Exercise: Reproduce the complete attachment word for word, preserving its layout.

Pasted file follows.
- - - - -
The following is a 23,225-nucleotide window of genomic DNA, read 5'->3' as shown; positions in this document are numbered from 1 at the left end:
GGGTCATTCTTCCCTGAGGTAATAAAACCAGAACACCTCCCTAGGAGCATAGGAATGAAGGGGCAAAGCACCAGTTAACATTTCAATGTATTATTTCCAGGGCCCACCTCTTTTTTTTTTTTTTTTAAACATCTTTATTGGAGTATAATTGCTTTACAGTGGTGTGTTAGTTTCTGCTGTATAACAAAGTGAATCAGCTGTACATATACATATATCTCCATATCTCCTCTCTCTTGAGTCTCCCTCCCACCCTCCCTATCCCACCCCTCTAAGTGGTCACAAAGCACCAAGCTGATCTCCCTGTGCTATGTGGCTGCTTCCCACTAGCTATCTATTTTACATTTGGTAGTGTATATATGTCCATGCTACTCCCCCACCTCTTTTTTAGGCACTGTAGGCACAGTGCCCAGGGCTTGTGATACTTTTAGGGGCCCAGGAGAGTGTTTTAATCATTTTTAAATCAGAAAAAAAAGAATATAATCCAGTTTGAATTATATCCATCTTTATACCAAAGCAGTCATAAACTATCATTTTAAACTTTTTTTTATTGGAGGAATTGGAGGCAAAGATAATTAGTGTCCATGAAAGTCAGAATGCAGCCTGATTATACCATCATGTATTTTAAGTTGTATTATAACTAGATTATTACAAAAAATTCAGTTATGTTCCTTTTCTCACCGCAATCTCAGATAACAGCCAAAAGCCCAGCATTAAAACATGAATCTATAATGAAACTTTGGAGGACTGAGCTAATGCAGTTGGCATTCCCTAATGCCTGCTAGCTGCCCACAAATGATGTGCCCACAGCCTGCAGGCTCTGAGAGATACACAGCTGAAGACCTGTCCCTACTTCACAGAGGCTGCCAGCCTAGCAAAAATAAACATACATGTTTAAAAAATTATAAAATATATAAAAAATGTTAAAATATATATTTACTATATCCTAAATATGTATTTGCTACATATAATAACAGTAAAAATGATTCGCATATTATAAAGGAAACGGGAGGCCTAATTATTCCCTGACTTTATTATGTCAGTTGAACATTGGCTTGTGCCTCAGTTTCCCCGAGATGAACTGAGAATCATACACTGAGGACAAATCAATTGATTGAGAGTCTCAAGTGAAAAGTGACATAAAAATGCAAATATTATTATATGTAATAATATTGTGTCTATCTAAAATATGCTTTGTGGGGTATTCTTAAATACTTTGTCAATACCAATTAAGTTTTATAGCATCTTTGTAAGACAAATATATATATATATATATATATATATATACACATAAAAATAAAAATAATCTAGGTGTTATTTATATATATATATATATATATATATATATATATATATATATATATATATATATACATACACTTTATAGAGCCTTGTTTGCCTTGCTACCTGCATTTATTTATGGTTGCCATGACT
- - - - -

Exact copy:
The following is a 23,225-nucleotide window of genomic DNA, read 5'->3' as shown; positions in this document are numbered from 1 at the left end:
GGGTCATTCTTCCCTGAGGTAATAAAACCAGAACACCTCCCTAGGAGCATAGGAATGAAGGGGCAAAGCACCAGTTAACATTTCAATGTATTATTTCCAGGGCCCACCTCTTTTTTTTTTTTTTTTAAACATCTTTATTGGAGTATAATTGCTTTACAGTGGTGTGTTAGTTTCTGCTGTATAACAAAGTGAATCAGCTGTACATATACATATATCTCCATATCTCCTCTCTCTTGAGTCTCCCTCCCACCCTCCCTATCCCACCCCTCTAAGTGGTCACAAAGCACCAAGCTGATCTCCCTGTGCTATGTGGCTGCTTCCCACTAGCTATCTATTTTACATTTGGTAGTGTATATATGTCCATGCTACTCCCCCACCTCTTTTTTAGGCACTGTAGGCACAGTGCCCAGGGCTTGTGATACTTTTAGGGGCCCAGGAGAGTGTTTTAATCATTTTTAAATCAGAAAAAAAAGAATATAATCCAGTTTGAATTATATCCATCTTTATACCAAAGCAGTCATAAACTATCATTTTAAACTTTTTTTTATTGGAGGAATTGGAGGCAAAGATAATTAGTGTCCATGAAAGTCAGAATGCAGCCTGATTATACCATCATGTATTTTAAGTTGTATTATAACTAGATTATTACAAAAAATTCAGTTATGTTCCTTTTCTCACCGCAATCTCAGATAACAGCCAAAAGCCCAGCATTAAAACATGAATCTATAATGAAACTTTGGAGGACTGAGCTAATGCAGTTGGCATTCCCTAATGCCTGCTAGCTGCCCACAAATGATGTGCCCACAGCCTGCAGGCTCTGAGAGATACACAGCTGAAGACCTGTCCCTACTTCACAGAGGCTGCCAGCCTAGCAAAAATAAACATACATGTTTAAAAAATTATAAAATATATAAAAAATGTTAAAATATATATTTACTATATCCTAAATATGTATTTGCTACATATAATAACAGTAAAAATGATTCGCATATTATAAAGGAAACGGGAGGCCTAATTATTCCCTGACTTTATTATGTCAGTTGAACATTGGCTTGTGCCTCAGTTTCCCCGAGATGAACTGAGAATCATACACTGAGGACAAATCAATTGATTGAGAGTCTCAAGTGAAAAGTGACATAAAAATGCAAATATTATTATATGTAATAATATTGTGTCTATCTAAAATATGCTTTGTGGGGTATTCTTAAATACTTTGTCAATACCAATTAAGTTTTATAGCATCTTTGTAAGACAAATATATATATATATATATATATATATATACACATAAAAATAAAAATAATCTAGGTGTTATTTATATATATATATATATATATATATATATATATATATATATATATATATATATACATACACTTTATAGAGCCTTGTTTGCCTTGCTACCTGCATTTATTTATGGTTGCCATGACT